Indexed on: 17 Aug '06Published on: 17 Aug '06Published in: Experimental psychology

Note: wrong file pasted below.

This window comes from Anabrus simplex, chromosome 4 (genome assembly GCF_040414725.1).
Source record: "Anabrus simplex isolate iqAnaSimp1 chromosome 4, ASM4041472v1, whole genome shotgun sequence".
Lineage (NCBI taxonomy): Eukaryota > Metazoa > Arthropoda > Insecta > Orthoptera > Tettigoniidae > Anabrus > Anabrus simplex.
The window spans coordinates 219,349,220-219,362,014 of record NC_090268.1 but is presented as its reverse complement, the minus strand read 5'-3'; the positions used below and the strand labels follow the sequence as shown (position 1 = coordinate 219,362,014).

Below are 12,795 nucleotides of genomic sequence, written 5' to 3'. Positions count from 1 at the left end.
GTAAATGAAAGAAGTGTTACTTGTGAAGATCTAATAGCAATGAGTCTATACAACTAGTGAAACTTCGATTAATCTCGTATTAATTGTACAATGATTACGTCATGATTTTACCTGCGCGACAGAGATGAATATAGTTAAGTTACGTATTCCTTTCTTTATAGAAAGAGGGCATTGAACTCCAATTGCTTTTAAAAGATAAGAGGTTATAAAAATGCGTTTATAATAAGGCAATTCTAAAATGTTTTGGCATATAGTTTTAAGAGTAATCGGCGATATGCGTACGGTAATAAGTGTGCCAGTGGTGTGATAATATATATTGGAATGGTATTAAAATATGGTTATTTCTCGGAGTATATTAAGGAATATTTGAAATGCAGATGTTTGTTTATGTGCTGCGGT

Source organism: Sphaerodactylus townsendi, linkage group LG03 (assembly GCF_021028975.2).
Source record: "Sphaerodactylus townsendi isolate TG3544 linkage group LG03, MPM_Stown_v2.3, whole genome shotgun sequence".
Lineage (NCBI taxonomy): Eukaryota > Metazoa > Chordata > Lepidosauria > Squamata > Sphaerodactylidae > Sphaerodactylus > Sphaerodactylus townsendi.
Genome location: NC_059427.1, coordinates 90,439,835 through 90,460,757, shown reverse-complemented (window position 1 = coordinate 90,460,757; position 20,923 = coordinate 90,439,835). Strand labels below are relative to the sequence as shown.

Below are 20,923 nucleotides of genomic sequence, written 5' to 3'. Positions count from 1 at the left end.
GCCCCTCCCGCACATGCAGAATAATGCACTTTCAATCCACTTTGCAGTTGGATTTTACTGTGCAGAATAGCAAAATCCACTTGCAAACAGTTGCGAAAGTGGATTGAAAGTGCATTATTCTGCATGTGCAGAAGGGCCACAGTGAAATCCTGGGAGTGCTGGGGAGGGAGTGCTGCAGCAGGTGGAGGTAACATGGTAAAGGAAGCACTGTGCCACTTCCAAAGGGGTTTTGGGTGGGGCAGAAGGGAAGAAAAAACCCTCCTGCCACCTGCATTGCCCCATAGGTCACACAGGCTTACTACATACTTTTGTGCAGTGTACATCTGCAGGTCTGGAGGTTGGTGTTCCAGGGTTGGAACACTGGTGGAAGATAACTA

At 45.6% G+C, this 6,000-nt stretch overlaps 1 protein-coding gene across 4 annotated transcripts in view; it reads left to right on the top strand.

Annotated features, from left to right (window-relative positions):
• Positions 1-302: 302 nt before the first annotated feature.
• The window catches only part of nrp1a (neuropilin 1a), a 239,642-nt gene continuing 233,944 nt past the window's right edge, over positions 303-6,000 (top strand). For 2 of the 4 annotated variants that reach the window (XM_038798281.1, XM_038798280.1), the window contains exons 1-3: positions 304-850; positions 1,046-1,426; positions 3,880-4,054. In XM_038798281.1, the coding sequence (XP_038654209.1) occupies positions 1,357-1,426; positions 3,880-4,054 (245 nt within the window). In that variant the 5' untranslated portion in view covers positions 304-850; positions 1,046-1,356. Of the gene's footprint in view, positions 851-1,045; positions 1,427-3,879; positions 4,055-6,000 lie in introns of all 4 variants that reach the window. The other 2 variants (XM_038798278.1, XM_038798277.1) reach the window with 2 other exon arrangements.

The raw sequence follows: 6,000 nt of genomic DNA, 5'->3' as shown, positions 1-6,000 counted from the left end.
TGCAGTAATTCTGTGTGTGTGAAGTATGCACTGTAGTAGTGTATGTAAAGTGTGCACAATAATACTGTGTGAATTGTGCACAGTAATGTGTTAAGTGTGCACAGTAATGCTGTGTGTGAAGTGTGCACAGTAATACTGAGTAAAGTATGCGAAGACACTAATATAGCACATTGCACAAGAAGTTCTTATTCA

The present experiment investigated the sensitivity for end-state comfort in a bimanual object manipulation task. Participants were required to simultaneously reach for two bars and to place the objects' ends into two targets on the table. The design of the experiment allowed to dissociate the relative roles of initial means (e.g., the selection of grips) and final postures (e.g., the anticipation of end-states). The question of interest was whether affording different grip patterns for the two hands would introduce a bias away from reaching end-state comfort. Results revealed a strong sensitivity for end-state comfort, independent of the required grip patterns. In particular, end-state comfort was preferred even if this meant selecting different initial means (i.e., different grips) for the two hands. Hence, end-state oriented action planning appears to dominate interaction costs that may result from motor-related, intermanual interference. We infer that movement planning is constrained by action goals (e.g., a comfortable end-posture for both hands), but largely unaffected by the type of motor actions necessary to achieve these goals.